Many people forwarded me a link to this story titled “Study Hints that Fruit Flies Have Free Will.” It gave me a good laugh.
My favorite part is where the scientist speculates that if free will exists, it is in the middle ground between randomness and determinism.
That sounds a lot like halfway between orange and three. You can’t pick any two things and speculate that there’s something sensible in the middle. This is your first clue that there’s some fuzzy thinking going on here.
So the researchers glued a fruit fly to a hook in a totally white environment to see if he reacted randomly, since there were no environmental cues to guide him. The fly acted non-randomly. This non-random action is labeled “spontaneous” by the researchers who then conclude they’ve made some sort of headway toward understanding free will in humans.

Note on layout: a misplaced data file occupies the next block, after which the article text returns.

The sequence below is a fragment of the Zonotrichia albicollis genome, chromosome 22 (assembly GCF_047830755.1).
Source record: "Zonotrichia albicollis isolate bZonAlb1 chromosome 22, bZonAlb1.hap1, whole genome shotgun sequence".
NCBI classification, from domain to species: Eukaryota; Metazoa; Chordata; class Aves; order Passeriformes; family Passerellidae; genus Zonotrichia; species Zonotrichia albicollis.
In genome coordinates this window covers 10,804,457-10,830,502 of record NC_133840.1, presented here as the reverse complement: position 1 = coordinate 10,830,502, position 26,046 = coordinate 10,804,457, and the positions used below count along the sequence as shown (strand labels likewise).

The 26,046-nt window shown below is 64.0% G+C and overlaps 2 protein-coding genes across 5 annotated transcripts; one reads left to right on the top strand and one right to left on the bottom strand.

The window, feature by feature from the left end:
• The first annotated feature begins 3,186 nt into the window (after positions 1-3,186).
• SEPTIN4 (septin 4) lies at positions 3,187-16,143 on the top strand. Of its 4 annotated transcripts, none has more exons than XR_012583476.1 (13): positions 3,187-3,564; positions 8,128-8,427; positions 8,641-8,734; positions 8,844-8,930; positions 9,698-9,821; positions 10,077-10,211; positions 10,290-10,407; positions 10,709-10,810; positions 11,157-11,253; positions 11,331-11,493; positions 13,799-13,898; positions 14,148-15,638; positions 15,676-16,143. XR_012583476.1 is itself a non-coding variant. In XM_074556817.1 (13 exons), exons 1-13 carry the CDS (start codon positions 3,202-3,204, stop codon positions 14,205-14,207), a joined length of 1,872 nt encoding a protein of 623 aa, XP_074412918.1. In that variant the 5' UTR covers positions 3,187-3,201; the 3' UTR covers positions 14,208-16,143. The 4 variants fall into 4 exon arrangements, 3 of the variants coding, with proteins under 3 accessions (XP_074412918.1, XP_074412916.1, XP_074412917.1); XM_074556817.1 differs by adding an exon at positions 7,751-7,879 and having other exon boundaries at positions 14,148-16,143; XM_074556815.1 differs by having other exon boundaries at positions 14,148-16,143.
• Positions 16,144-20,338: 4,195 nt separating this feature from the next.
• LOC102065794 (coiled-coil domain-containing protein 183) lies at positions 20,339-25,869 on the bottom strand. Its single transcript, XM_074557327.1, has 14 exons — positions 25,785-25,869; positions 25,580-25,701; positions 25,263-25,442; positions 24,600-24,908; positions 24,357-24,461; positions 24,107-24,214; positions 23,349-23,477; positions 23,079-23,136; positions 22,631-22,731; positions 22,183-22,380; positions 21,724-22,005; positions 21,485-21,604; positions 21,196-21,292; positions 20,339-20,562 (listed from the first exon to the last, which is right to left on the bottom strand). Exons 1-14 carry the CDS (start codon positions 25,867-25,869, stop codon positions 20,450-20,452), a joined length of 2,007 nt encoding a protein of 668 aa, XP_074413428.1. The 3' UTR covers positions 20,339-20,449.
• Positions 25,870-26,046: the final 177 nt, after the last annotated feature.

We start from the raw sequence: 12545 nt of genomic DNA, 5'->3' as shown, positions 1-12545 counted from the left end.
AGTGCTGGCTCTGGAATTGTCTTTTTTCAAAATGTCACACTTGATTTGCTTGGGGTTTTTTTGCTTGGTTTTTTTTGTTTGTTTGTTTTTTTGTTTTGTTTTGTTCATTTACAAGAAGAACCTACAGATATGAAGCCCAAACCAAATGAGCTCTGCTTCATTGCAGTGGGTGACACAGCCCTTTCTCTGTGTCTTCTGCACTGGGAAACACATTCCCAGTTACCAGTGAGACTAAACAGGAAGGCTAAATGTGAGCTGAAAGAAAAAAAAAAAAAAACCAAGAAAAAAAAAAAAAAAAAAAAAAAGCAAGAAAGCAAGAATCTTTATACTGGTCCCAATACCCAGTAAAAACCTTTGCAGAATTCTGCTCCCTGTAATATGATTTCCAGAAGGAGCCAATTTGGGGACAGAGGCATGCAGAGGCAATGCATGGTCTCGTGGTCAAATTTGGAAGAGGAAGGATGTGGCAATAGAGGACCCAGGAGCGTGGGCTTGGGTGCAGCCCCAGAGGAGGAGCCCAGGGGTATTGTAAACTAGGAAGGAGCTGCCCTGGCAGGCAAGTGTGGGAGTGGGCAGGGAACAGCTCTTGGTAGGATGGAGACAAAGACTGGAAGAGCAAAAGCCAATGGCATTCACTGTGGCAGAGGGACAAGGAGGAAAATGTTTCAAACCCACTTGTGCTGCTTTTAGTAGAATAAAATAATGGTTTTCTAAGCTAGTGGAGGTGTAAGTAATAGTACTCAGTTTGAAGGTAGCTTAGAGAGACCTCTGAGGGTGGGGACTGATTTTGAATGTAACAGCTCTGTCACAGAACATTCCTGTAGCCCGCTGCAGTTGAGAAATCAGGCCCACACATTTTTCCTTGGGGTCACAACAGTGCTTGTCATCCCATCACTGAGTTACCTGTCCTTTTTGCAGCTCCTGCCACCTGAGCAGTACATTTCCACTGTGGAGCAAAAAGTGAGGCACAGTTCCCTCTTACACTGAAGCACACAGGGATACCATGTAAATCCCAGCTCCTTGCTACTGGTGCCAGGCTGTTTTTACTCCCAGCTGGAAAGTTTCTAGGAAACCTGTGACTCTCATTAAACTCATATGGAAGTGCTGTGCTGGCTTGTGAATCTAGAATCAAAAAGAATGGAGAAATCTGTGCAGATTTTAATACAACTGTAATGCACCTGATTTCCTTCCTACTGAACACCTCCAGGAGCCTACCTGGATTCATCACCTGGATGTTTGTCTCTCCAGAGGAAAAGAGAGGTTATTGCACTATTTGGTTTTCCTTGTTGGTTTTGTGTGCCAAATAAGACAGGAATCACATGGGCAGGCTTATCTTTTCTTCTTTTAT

Um. . . What happened to determinism?
The most likely explanation for the test results is that fruit fly behavior is predetermined, just like the rest of the universe, but too complicated to predict, even when you constrain a few variables. The test ruled out randomness, but it never addressed determinism. And determinism is where the smart money is, say Spinoza and Einstein, for example.
According to many of the readers of this blog, free will is somehow connected to randomness. So for you folks, the fruit fly test actually struck a blow to the possibility of free will by showing that fruit flies don’t appear to have random behavior.
I guess the headline about the existence of free will seemed better than their first choice: “Study Shows Fruit Flies Look Around Even When There’s Not Much to Look At.”